Chinese buyers have booked 3-4 cargoes of palm oil from Southeast Asia this week as the edible oil price in China climbed to a new record high.
According to two market sources, China has secured at least three cargoes of palm oil from either Malaysia or Indonesia for May shipment this week.
But prices for these cargoes are currently unknown.
The purchases were made against the backdrop of rising edible oil prices in China with both cash prices and futures for palm oil, soybean oil and rapeseed oil all jumped to a new record.
The main Dalian-listed palm oil futures contract for May 2022 delivery touched a new high of 12,796 yuan/ton (2,025 USD/ton) this Thursday.
Soybean oil futures also hit a new contract high of 11,400 yuan/ton (1,804 USD/ton) earlier this week, along with rapeseed oil futures that are currently hovering near its contract high of 13,380 yuan/ton (2,117 USD/ton).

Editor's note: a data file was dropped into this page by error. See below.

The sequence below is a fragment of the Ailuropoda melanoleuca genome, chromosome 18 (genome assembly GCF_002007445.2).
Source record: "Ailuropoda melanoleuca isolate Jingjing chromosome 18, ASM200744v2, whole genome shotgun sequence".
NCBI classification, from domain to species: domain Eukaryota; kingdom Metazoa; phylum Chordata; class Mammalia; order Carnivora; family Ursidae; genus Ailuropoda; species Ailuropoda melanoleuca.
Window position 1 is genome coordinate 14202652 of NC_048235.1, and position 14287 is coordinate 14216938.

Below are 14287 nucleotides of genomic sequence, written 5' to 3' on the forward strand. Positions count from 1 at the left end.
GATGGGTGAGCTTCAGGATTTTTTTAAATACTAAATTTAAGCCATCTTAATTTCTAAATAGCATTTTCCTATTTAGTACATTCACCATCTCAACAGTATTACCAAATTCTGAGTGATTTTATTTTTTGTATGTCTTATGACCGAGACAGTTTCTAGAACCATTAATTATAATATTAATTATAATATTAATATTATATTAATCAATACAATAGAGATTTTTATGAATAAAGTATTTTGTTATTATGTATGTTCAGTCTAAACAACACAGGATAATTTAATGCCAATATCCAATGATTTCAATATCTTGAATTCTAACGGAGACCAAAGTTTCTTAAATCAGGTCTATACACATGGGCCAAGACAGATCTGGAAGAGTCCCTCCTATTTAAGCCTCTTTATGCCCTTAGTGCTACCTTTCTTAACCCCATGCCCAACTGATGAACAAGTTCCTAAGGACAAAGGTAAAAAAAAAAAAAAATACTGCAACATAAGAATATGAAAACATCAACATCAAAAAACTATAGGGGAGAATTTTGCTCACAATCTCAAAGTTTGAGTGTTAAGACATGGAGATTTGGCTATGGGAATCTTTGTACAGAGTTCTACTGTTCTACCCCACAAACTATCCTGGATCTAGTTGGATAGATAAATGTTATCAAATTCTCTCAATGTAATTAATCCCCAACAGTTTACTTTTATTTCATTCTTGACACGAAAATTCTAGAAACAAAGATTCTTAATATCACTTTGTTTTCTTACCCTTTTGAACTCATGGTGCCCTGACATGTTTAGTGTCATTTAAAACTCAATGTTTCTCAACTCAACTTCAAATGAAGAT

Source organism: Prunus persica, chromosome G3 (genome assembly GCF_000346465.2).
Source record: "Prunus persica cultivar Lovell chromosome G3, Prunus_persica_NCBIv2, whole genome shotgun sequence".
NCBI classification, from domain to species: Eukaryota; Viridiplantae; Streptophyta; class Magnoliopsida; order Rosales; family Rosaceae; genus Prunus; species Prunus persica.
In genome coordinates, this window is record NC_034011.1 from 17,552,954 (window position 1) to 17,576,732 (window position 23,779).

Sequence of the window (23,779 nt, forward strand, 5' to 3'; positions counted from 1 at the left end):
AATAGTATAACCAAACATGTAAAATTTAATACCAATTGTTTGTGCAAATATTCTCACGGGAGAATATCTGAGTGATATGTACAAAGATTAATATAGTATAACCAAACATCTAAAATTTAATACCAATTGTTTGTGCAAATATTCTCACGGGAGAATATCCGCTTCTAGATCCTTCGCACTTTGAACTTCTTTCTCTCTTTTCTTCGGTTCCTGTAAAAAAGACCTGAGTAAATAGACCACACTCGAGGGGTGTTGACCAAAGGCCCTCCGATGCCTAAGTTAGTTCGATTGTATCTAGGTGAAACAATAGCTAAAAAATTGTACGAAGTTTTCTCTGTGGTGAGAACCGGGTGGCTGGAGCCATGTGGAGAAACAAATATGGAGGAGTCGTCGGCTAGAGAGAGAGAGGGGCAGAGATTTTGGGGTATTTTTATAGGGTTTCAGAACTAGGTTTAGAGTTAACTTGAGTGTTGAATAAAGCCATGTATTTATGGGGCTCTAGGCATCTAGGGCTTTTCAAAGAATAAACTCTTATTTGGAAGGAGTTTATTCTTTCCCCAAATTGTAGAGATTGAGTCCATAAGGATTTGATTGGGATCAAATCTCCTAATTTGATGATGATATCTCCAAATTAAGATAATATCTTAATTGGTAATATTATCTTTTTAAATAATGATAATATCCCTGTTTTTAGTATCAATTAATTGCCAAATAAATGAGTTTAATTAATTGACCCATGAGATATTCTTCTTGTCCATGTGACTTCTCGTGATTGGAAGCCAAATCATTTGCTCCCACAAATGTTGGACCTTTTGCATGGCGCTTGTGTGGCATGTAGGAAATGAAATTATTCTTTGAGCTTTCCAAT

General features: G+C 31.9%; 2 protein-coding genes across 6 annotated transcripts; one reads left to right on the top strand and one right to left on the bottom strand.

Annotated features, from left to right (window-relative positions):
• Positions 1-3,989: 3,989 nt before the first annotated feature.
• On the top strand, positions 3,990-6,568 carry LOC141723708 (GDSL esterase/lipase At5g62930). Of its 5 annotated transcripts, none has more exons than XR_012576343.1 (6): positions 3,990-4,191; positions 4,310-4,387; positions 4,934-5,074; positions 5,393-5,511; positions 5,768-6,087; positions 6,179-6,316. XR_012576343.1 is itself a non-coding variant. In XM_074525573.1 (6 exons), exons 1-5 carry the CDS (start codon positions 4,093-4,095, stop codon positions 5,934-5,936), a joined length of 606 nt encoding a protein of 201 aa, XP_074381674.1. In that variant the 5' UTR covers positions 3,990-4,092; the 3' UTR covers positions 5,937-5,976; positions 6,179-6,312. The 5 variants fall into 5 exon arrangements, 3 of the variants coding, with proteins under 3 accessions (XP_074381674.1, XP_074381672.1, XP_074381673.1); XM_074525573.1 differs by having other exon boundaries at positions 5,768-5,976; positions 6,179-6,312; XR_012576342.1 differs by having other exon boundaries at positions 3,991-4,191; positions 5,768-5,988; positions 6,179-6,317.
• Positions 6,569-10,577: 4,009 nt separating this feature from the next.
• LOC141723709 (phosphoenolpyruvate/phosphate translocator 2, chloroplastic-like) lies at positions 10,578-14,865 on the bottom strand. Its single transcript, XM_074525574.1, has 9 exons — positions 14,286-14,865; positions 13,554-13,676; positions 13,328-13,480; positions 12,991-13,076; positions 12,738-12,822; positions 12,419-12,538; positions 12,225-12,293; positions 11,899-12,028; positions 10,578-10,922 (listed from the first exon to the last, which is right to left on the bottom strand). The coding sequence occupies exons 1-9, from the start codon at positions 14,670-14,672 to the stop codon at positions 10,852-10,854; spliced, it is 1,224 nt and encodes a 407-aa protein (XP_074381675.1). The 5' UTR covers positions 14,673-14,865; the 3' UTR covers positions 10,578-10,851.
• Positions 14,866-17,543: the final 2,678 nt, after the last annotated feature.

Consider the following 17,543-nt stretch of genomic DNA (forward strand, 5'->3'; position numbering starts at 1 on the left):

As of the end of last week, cash prices for soybean oil and rapeseed oil in China are both at their new highs of 13.13 yuan/kg (2,078 USD/ton) and 16.45 yuan/kg (2,603 USD/ton) respectively, according to government data.
China normally prefers importing oilseeds directly and process then domestically to import oils from aboard, as the country has a large oilseed crushing industry to feed. The industry generates economic output and create employment.
However, imports of soybean and rapeseed have been nearly stalled in the first quarter of 2022 as import margins stayed negative, leaving companies stranded.
Many crushers have been forced to halt their operations in February and March this year due to the lack of soybeans.